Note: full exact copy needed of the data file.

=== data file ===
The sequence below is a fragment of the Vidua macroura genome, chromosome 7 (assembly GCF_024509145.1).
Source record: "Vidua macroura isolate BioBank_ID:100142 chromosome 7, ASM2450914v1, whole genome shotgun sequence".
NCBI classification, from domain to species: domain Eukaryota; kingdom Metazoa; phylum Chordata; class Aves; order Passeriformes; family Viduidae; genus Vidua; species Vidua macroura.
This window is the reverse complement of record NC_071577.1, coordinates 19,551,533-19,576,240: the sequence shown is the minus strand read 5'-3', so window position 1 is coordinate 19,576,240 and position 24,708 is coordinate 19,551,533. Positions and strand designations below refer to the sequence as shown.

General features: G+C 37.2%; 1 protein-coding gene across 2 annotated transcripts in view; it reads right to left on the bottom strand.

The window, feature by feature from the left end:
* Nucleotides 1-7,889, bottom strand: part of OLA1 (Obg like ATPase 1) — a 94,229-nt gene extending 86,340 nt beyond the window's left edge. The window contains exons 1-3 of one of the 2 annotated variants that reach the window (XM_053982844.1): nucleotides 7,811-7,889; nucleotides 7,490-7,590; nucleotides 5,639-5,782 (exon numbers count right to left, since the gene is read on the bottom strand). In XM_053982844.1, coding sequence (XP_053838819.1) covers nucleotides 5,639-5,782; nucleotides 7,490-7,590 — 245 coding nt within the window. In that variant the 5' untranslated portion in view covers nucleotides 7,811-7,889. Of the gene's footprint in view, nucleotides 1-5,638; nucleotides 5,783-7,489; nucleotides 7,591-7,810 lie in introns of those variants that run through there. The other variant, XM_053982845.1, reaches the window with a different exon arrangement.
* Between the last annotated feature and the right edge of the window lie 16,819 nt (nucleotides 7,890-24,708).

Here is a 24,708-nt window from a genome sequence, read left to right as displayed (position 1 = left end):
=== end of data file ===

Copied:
The sequence below is a fragment of the Vidua macroura genome, chromosome 7 (assembly GCF_024509145.1).
Source record: "Vidua macroura isolate BioBank_ID:100142 chromosome 7, ASM2450914v1, whole genome shotgun sequence".
NCBI classification, from domain to species: domain Eukaryota; kingdom Metazoa; phylum Chordata; class Aves; order Passeriformes; family Viduidae; genus Vidua; species Vidua macroura.
This window is the reverse complement of record NC_071577.1, coordinates 19,551,533-19,576,240: the sequence shown is the minus strand read 5'-3', so window position 1 is coordinate 19,576,240 and position 24,708 is coordinate 19,551,533. Positions and strand designations below refer to the sequence as shown.

General features: G+C 37.2%; 1 protein-coding gene across 2 annotated transcripts in view; it reads right to left on the bottom strand.

The window, feature by feature from the left end:
* Nucleotides 1-7,889, bottom strand: part of OLA1 (Obg like ATPase 1) — a 94,229-nt gene extending 86,340 nt beyond the window's left edge. The window contains exons 1-3 of one of the 2 annotated variants that reach the window (XM_053982844.1): nucleotides 7,811-7,889; nucleotides 7,490-7,590; nucleotides 5,639-5,782 (exon numbers count right to left, since the gene is read on the bottom strand). In XM_053982844.1, coding sequence (XP_053838819.1) covers nucleotides 5,639-5,782; nucleotides 7,490-7,590 — 245 coding nt within the window. In that variant the 5' untranslated portion in view covers nucleotides 7,811-7,889. Of the gene's footprint in view, nucleotides 1-5,638; nucleotides 5,783-7,489; nucleotides 7,591-7,810 lie in introns of those variants that run through there. The other variant, XM_053982845.1, reaches the window with a different exon arrangement.
* Between the last annotated feature and the right edge of the window lie 16,819 nt (nucleotides 7,890-24,708).

Here is a 24,708-nt window from a genome sequence, read left to right as displayed (position 1 = left end):